Abstract

This thesis examines the service of African American soldiers during World War I in comparison with the service of French Colonial soldiers from Africa. This thesis argues that African Americans existed as colonial subjects of the American Empire and served as the colonial army of the United States just as soldiers from Africa did for France. The scope of this thesis covers ideologies of race in the United States and France, as well as racial policy and the implementation of racial hierarchy within the French and American armies during World War I. Through comparative analysis, this research reveals the relationship between white supremacy and imperialism in addition to the tensions between the statuses of citizen and subject for African Americans and Africans in the United States and the French Colonial Empire. By understanding white supremacy as a vehicle of imperialism, this thesis reveals that, though citizens in name, African American soldiers shared many of the same experiences as the Tirailleurs Sénégalais and colonial laborers from across France's African colonies. The United States and France shared a rhetoric and ideology of democracy, republicanism, and egalitarianism. Through Jim Crow laws and the indigénat code respectively, the United States and France drew clear distinctions between citizens and subjects within their societies, and each nation implemented a racial hierarchy within the ranks of its military. Building on the methods of internal colonialism and global imperialism, this thesis uses comparative analysis to place the United States within the broader context of western imperialism, similar to the other 'great powers' that subjugated non-white people around the globe.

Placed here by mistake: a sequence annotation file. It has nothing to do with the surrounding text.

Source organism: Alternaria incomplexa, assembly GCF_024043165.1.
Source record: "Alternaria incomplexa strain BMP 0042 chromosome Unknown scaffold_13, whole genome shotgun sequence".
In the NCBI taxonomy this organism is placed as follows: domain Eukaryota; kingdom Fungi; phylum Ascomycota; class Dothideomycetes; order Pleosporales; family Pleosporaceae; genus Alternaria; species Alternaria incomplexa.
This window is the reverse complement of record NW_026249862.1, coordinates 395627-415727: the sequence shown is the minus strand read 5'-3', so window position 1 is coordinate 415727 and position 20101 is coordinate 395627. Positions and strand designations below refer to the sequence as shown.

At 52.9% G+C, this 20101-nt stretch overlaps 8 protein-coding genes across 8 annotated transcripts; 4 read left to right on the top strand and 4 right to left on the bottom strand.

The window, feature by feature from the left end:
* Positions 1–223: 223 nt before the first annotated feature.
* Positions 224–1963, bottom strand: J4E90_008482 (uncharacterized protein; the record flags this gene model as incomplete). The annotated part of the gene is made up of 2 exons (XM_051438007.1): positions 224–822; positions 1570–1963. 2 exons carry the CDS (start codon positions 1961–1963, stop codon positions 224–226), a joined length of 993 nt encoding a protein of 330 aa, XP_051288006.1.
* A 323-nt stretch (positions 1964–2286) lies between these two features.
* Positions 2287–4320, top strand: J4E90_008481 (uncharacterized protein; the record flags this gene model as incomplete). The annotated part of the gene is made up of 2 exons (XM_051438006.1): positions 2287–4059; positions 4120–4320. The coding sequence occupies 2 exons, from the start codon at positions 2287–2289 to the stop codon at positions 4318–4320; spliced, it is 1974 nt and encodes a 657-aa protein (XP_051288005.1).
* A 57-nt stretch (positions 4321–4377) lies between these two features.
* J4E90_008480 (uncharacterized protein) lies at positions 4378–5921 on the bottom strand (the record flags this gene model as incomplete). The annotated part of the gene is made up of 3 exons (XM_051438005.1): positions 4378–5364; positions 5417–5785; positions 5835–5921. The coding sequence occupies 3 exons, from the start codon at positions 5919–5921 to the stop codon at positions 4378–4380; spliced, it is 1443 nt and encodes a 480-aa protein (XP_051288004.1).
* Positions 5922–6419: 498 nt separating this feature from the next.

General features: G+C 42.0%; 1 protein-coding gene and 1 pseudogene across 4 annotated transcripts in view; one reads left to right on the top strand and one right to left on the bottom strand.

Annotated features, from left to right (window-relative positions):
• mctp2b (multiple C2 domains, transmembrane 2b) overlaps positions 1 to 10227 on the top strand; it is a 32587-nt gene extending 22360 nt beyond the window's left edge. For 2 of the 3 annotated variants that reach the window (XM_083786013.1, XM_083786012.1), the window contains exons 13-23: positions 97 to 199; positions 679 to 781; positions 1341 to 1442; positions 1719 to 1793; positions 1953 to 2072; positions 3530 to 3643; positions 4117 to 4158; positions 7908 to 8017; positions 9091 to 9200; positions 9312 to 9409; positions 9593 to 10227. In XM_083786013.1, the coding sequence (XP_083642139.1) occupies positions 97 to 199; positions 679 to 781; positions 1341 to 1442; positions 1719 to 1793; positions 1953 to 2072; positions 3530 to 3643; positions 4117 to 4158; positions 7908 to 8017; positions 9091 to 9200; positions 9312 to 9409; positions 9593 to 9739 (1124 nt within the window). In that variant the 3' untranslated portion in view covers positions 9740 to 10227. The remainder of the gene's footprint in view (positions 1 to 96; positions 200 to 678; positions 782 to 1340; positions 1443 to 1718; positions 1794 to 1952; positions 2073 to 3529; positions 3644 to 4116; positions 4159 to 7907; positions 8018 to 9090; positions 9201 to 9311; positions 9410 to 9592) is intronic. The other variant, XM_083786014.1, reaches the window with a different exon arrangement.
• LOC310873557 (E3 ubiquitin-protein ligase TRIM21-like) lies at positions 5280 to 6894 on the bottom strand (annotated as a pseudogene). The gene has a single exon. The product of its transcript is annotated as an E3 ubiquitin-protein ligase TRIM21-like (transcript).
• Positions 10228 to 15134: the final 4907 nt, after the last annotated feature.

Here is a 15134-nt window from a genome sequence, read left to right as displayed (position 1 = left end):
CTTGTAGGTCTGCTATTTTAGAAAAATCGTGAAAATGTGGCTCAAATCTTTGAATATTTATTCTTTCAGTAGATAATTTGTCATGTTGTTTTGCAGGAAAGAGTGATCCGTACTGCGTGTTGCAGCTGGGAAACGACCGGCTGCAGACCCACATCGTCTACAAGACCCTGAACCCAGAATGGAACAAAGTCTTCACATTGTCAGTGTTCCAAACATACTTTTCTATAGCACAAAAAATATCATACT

Graduation Date

2020

Semester

Fall

Advisor

Walker, Ezekiel

Degree

Master of Arts (M.A.)

College

College of Arts and Humanities

Department

History

Degree Program

History

Format

application/pdf

Identifier

CFE0008367

Language

English

Release Date

December 2020

Length of Campus-only Access

None

Access Status

Masters Thesis (Open Access)

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